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The Burns Encyclopedia

Robert Burns,
page 15 of 17

Enough has been said to foreshadow the mournful and premature close of the poet‘s life. He felt himself that his physical powers were giving way. The sadness of vanished hopes, the uncertain future of his family, and the ceaseless misery of shattered nerves plunged his spirits into perpetual gloom. In April, 1796, he wrote: “I fear it will be some time before I tune my lyre again. By Babel’s streams I have sat and wept.” His circumstances had long been straitened; now they became embarrassed. A tradesman threatened him with a prosecution, and his proud spirit, which had ever worshipped independence, chafed bitterly under the menace. His wife, patient and affectionate at all times under wrongs which women find it hard to brook, and now more needful to her husband during these last days, was about to give birth to another child. And still as the summer days went on the poet’s malady assumed a more fatal look. The symptoms point to a broken constitution, the result of long rides on the wet moors, of mental anxiety, and of social excess. His digestion was ruined. Rheumatism racked his joints. A sojourn by the side of the Solway was recommended; but the soft sea breezes failed to bring warmth and vigour to his exhausted frame. One evening, following the setting sun with a sad lingering gaze, he murmured in the hearing of a friend, “It will not shine long on me.” On bidding adieu to an acquaintance he demanded, with tragical humour, ”Have you any commands for the other world?” He returned to his home in Dumfries, where fever laid him prostrate. The poor wife lay ill in the adjacent chamber, but Jessie Lewars, for whom he had twined many a graceful wreath, ministered to the dying poet with a tenderness that endears her memory to every human heart. On the 21st July delirium set in, and the wild words of the unconscious Burns have been chronicled and discussed, as if the manifestations of a disordered brain could disclose the secret of his genius or seal his eternal destiny. As the day wore on his mind wandered more and more. The last moment arriving, he started from the bed as if to meet and grapple with the last foe; then fell heavily back and immediately expired. On the following day the citizens, who had looked coldly enough on the poet’s closing days, awoke to the fact that the greatest man in Scotland lay dead in their midst. A public funeral being unanimously decreed, the body was conveyed from the humble dwelling to the Town Hall, where it lay in state. On the 25th he was borne to the grave, followed by the whole community, by the local volunteers, and by a company of cavalry then stationed in the town. The honours then paid to his dust were but the prelude to the grateful tributes which successive generations of his countrymen have rendered to his memory. Men, who are old enough to remember the celebration of his centennial birthday, which arrested the wheels of labour and filled the dim winter day with festivity and song, can estimate how deeply and enduringly the poetry of Burns impressed the heart of Scotland.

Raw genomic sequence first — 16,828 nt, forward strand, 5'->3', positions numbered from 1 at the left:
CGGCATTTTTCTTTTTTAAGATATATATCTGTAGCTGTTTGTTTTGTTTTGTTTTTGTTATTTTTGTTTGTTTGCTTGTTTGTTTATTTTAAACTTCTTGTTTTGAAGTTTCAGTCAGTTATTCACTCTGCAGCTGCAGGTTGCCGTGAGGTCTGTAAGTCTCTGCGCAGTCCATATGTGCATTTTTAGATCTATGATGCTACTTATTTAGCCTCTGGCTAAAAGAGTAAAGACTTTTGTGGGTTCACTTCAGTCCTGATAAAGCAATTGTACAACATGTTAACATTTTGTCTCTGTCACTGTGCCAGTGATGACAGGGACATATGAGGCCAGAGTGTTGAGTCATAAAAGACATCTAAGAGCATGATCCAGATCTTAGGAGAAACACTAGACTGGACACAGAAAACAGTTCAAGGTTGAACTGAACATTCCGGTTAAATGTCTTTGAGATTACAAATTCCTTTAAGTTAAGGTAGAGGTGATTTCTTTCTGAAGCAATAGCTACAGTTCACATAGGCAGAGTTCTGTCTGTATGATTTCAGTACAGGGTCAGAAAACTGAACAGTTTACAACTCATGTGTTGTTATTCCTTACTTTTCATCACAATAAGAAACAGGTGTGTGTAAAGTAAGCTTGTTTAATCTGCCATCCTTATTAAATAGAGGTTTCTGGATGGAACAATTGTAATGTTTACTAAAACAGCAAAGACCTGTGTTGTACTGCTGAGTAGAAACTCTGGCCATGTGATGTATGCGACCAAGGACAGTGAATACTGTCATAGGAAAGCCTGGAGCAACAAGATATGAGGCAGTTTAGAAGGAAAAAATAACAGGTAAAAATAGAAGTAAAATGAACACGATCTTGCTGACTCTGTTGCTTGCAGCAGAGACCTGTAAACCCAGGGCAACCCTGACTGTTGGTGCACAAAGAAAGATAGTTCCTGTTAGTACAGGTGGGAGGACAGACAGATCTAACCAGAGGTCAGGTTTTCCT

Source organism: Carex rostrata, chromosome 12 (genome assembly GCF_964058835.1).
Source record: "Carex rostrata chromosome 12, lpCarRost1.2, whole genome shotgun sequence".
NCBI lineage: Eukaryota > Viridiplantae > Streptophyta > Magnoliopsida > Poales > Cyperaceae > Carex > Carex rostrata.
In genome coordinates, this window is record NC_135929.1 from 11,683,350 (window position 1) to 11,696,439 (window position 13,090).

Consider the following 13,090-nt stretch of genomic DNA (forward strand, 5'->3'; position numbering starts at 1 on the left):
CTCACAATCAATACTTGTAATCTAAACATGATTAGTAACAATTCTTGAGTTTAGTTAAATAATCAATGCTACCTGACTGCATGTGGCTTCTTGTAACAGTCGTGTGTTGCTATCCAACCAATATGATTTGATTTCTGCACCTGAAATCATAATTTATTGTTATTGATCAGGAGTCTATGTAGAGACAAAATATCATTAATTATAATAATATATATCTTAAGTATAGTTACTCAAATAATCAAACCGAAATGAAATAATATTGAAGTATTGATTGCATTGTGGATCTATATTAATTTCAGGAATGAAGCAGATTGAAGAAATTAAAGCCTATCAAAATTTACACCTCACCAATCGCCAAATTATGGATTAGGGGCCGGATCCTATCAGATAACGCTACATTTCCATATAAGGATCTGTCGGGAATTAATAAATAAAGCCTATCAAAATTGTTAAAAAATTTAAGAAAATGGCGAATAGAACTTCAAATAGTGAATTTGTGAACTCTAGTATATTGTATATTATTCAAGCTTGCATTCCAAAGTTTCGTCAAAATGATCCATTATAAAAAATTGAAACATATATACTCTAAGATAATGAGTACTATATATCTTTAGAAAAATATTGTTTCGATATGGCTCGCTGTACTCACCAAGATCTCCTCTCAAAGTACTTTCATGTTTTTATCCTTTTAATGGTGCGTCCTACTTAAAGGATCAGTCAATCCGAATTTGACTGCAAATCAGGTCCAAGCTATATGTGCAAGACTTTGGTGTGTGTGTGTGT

A century has elapsed since these poems appeared, and the world has since fully confirmed the verdict of the peasantry of Kyle. Appealing directly to man, divested of the varying accidents of education and rank, the poet touched the quick instinctive sympathies of mankind, which

* What do you think he was about? He was charging the English army, along with Bruce, at Bannockburn. He was engaged in the same manner on our ride home from St. Mary’s Isle and I did not disturb him. Next day he produced me the following address of Bruce to his troops, and gave me a copy for Dalzell—
“Scots wha hae wi’ Wallace bled.”
“This ode,” says Professor Wilson, “”the grandest out of the Bible, is sublime!”


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